Laethanta Sona/Happy Days: A daring, bold vision, brilliantly realised

Review: Future Happy Days and Winnies will be measured against this production and performance

Bríd Ní Neachtain in Happy Days: the play’s theme, the need for everyone’s voice to be heard, takes on a new meaning when a major work is heard in the language of the people where it is performed. Photograph: Andrew Downes/Xposure

Bríd Ní Neachtain in Happy Days: the play’s theme, the need for everyone’s voice to be heard, takes on a new meaning when a major work is heard in the language of the people where it is performed. Photograph: Andrew Downes/Xposure

 

Beckett sa Chreig: Laethanta Sona/

Beckett in the Rock: Happy Days

Creig an Staic, Inis Oirr
Galway International Arts Festival

“Trompe-l’oeil backcloth to represent unbroken plain and sky receding to meet in far distance,” Samuel Beckett’s stage directions say. Here no backcloth to represent but the very thing. As Yeats told Synge to go to Aran, Beckett sa Chreig: Laethanta Sona/Beckett in the Rock: Happy Days, produced by Company SJ and directed by Sarah Jane Scaife, is immersed in the landscape and language of Inis Oírr.

Having assembled at Áras Éanna, the audience proceed together, walking between high stone walls, anticipation building, to see for ourselves the limestone mound already iconic from its image subtly reproduced in monochrome on a full page on the back of the programme notes.

Seated on blocks of stone placed in a chequerboard pattern, made by the island men who constructed the mound designed by Ger Clancy, we wait for Winnie to wake. No colour is specified for Winnie’s parasol. In this production it is red, like the skirts still generally worn by women on the island when this play was written.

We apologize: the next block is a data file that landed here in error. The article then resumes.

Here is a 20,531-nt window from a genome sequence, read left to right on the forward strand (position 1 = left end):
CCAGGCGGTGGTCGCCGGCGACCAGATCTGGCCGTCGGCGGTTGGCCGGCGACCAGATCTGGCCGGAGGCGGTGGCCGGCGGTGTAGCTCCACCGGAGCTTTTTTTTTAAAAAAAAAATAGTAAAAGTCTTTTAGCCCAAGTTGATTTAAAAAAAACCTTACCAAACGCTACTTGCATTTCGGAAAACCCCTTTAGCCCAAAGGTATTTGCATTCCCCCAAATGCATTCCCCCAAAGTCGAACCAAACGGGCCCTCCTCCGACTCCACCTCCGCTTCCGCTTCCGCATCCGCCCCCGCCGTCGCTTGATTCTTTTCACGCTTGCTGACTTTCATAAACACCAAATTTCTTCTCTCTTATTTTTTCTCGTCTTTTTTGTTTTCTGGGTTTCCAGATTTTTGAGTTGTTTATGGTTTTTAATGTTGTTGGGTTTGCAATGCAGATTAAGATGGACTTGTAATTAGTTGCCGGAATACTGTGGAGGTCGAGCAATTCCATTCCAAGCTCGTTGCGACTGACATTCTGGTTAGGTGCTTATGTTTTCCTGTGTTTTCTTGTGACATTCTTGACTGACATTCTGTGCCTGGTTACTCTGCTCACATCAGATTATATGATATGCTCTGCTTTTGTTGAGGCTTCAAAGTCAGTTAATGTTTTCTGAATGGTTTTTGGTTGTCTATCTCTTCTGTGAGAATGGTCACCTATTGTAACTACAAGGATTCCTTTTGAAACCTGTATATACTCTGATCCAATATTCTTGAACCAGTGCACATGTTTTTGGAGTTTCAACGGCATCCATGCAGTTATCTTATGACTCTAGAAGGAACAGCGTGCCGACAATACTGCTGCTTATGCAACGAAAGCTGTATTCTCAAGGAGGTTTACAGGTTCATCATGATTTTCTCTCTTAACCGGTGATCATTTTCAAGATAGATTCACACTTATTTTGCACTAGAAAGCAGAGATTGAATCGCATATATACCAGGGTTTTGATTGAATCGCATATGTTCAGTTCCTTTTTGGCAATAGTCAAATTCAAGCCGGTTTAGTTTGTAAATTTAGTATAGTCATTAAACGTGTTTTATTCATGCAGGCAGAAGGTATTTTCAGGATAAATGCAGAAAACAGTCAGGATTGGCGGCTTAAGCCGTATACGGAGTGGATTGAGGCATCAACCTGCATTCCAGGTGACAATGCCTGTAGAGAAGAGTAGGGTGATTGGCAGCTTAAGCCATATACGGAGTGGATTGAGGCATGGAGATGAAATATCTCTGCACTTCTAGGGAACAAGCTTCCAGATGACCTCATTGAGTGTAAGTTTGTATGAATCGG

Of Winnie’s dress we only see the low bodice, the fabric chosen by Sinéad Cuthbert for the rare flowers that grow in the fissures between the flagstones, on which and out of which the mound is constructed. Not the low mound of stage directions but just the right size, just the right slope, to make an impact on the landscape and to support Winnie, her head resting on her bare arms.

The play’s theme, the need for everyone’s voice to be heard, takes on a new meaning when a major work is heard in the language of the people where it is performed. The dialect, in Mícheál Ó Conghaile’s translation performed by Bríd Ní Neachtain, both of them from Connemara, soars. The everyday phrases echo and reverberate.

As the crowd disperse and walk back, island women say they heard themselves in Winnie. International Beckett scholars and practitioners with no Irish say they wept, have never been so moved by the second act, the music box, the song.

The last of Beckett’s four major dramatic works, after Waiting for Godot (1952), Endgame (1957) and Krapp’s Last Tape (1958), Happy Days (1961) is the only one of these with a woman in a main part, and what a part. Winnie’s range of feeling is conveyed here not only in words but also in balletic movement and infinitely varying intonation, even in how she says the name Willie.

Played by Raymond Keane, mostly silent, mostly off stage, Willie’s appearance, wearing a seaside straw hat in the first act, a theatrical top hat in the second, his voice grunting, reading or very occasionally answering, heartbreakingly illustrates a loneliness that cannot be cured.

“I have measured everything with it since,” Derek Mahon wrote, remembering limestone in sea light after visiting Inis Oírr. Future Happy Days and Winnies will be measured against this production and performance. A daring, bold vision, brilliantly realised.

Runs as part of Galway International Arts Festival until Sunday, September 5th, then moves indoors to run at the Samuel Beckett Theatre, as part of Dublin Theatre Festival, from October 15th to 17th

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